It sounds like a laughable question but last night, the Jewish Telegraphic Agency reported that Israeli Prime Minister Benjamin Netanyahu told the editor of The Jerusalem Post that the two main enemies facing Israel are The New York Times and Israeli newspaper Haaretz. In short time, the prime minister's office issued a statement Thursday rejecting the claim, noting that "Iran and its extensions" were the country's greatest adversaries. However, in a statement to The Atlantic Wire, Jerusalem Post editor Steve Linde says the gist of what JTA reported was accurate. "Yes ... it's my interpretation of what the PM was saying," Linde said, noting that the exact phrasing wasn't precise because he "didn't record him." 

That phrasing comes from an address Linde gave on Wednesday at the Women's International Zionist Organization. JTA obtained a recording of Linde's remarks in which Linde described a private meeting two weeks ago at Netanyahu's office in Tel Aviv.

"He said, ‘You know, Steve, we have two main enemies,’ ” Linde had said on Wednesday ... “And I thought he was going to talk about, you know, Iran, maybe Hamas. He said, ‘It’s The New York Times and Haaretz.’ He said, ‘They set the agenda for an anti-Israel campaign all over the world. Journalists read them every morning and base their news stories … on what they read in The New York Times and Haaretz.’ ”

Practically speaking, few would consider the Grey Lady a top strategic threat to the Jewish state so it makes sense that the quote was disavowed by the prime minister's office. Still, it's an instance that draws into focus Netanyahu's antipathy for the U.S. newspaper, which isn't a new development.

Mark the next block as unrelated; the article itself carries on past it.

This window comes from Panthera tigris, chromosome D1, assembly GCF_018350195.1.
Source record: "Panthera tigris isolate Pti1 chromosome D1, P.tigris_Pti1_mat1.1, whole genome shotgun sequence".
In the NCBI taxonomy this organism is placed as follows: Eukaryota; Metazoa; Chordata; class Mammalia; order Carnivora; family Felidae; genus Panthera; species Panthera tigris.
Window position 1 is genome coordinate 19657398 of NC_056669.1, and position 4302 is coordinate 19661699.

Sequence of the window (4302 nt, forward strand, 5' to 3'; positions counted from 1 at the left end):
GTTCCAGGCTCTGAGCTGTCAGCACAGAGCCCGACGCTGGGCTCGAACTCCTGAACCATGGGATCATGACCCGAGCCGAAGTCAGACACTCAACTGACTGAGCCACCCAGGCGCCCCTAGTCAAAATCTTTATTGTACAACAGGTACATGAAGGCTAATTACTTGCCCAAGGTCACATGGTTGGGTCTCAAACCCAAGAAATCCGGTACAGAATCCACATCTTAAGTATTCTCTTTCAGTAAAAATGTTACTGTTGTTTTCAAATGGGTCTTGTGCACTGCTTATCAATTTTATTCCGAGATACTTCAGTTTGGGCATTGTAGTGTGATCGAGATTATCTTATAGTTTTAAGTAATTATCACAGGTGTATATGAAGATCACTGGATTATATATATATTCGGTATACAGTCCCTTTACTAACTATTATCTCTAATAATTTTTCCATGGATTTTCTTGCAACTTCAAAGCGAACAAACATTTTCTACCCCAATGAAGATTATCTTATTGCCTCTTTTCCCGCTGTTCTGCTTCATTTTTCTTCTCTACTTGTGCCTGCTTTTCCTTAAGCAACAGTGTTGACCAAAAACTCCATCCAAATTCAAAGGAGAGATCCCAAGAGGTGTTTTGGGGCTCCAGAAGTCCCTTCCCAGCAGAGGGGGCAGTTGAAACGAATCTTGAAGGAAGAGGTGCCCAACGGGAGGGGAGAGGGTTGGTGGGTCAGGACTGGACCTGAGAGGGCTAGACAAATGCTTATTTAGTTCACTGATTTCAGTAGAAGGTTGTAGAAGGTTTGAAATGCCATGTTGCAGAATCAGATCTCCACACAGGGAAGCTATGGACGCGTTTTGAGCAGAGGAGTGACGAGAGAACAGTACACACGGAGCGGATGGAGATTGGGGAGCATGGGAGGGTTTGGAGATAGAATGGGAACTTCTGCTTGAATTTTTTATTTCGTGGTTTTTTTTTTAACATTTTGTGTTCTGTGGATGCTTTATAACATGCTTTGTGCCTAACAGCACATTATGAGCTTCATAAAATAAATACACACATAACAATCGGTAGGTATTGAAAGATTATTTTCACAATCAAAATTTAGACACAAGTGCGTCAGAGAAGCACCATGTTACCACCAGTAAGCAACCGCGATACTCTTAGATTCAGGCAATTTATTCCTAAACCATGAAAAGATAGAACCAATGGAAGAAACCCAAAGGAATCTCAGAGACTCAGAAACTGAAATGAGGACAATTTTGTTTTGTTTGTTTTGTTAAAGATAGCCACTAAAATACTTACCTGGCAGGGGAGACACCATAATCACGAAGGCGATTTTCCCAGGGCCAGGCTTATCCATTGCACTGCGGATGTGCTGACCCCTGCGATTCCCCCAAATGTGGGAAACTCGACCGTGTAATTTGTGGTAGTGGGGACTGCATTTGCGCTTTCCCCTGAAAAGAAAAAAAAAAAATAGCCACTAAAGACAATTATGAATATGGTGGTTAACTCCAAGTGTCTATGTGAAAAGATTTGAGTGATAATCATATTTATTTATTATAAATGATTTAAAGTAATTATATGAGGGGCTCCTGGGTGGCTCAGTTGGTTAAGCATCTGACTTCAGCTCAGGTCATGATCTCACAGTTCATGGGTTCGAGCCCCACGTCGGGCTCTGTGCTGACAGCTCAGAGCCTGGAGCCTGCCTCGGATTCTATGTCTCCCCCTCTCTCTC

In December, Netanyahu rebuffed an invitation by the Times to write an op-ed for the newspaper with a "scathing" response from his top aide Ron Dermer who called the op-ed page an unworthy venue for the prime minister. 
 

"It would seem as if the surest way to get an Op-Ed published in The New York Times these days, no matter how obscure the writer or the viewpoint, is to attack Israel," he said. The letter included a systematic breakdown of the Times' columns on Israel:

Not to be accused of cherry-picking to prove a point, I discovered that during the last three months (September through November) you published 20 op-eds about Israel in the New York Times and International Herald Tribune.   After dividing the op-eds into two categories, “positive” and “negative,” with “negative” meaning an attack against the State of Israel or the policies of its democratically elected government, I found that 19 out of 20 columns were “negative.”

The letter, which you can read in full here, constituted the first volley against the Times. The leak, constituted the second. As Ynet notes, "The letter was not meant only for the eyes of the recipient, of course. The Prime Minister’s Office quickly leaked it to the Jerusalem Post, a newspaper whose website is read by many US Jews."
 
When reached for a comment, a Times spokesperson said "While we don’t have a comment on the specific accusation (or non-accusation) made here, The New York Times covers Israel thoroughly and impartially."